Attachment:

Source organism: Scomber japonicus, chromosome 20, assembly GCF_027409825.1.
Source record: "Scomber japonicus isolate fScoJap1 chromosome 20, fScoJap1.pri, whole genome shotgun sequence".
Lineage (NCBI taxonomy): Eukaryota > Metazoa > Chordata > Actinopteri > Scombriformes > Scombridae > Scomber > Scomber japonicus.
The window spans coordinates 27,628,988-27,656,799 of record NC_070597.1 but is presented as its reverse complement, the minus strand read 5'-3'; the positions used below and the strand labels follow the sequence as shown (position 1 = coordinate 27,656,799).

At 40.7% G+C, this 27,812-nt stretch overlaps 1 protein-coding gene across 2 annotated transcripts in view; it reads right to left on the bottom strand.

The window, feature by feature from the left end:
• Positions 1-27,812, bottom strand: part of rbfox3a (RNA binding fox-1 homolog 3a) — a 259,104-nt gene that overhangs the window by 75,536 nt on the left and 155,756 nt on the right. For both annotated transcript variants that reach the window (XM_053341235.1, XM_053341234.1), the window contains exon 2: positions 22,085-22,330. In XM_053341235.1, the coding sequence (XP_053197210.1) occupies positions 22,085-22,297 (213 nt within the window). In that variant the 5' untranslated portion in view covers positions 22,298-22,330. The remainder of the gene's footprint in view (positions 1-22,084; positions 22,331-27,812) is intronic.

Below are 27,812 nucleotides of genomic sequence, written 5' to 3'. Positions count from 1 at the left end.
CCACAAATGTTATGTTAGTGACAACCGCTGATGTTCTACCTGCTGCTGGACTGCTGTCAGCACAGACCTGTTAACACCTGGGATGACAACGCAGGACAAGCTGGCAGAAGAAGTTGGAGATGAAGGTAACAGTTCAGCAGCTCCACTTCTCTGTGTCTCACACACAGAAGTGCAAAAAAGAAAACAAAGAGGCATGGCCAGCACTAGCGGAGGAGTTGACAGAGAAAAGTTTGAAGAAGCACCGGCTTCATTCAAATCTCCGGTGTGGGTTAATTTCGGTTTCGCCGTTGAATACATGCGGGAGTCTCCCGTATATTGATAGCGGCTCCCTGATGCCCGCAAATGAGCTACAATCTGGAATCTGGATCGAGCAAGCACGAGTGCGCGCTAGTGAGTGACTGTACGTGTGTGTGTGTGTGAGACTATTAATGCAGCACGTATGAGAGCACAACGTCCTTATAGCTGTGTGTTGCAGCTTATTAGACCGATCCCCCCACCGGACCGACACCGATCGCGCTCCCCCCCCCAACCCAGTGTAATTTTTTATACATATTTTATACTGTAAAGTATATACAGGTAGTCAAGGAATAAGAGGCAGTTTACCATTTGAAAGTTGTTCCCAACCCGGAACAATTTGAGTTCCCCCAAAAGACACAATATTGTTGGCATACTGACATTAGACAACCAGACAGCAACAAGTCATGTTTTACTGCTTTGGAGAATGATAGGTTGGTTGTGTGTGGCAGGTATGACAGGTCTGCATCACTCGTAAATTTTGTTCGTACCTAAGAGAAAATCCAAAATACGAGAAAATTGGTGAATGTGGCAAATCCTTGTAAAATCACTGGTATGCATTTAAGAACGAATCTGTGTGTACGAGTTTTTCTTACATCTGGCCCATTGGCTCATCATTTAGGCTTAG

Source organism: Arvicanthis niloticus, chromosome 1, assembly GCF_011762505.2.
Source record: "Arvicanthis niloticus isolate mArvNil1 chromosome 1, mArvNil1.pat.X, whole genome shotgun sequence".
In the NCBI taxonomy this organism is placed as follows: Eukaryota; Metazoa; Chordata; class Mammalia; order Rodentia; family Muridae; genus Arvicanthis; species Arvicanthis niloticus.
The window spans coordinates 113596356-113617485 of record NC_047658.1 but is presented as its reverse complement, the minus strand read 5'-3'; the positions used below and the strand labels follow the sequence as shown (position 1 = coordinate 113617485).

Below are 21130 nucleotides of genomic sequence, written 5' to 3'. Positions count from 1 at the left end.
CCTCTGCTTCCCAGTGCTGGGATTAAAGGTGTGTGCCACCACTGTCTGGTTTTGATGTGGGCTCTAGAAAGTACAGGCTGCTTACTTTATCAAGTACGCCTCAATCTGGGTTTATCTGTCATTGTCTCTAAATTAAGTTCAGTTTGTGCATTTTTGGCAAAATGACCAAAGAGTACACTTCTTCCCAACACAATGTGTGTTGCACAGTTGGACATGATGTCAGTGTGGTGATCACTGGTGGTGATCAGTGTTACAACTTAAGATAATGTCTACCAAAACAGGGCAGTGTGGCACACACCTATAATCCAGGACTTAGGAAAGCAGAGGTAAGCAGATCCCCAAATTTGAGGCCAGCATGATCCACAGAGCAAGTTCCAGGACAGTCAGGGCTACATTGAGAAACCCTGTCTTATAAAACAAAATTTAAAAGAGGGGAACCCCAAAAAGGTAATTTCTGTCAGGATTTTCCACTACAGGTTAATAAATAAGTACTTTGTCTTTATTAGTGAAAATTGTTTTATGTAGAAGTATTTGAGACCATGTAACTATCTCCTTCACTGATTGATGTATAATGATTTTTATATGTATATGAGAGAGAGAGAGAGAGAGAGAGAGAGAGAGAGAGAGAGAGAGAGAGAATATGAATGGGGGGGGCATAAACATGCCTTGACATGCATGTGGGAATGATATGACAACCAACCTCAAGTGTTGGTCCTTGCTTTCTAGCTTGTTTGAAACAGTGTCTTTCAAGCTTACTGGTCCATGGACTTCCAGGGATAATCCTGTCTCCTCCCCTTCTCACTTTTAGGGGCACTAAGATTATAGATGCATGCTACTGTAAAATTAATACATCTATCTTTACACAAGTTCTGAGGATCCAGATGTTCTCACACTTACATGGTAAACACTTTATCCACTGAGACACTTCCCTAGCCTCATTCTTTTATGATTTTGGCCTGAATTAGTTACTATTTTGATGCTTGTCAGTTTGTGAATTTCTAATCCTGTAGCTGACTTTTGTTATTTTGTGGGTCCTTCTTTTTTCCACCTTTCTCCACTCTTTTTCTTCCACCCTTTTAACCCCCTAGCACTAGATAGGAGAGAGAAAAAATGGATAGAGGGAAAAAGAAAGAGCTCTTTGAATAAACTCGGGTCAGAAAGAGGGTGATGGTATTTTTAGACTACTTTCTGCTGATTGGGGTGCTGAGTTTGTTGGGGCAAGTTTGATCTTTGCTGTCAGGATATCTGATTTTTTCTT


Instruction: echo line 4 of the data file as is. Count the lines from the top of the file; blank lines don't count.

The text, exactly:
The window spans coordinates 27,628,988-27,656,799 of record NC_070597.1 but is presented as its reverse complement, the minus strand read 5'-3'; the positions used below and the strand labels follow the sequence as shown (position 1 = coordinate 27,656,799).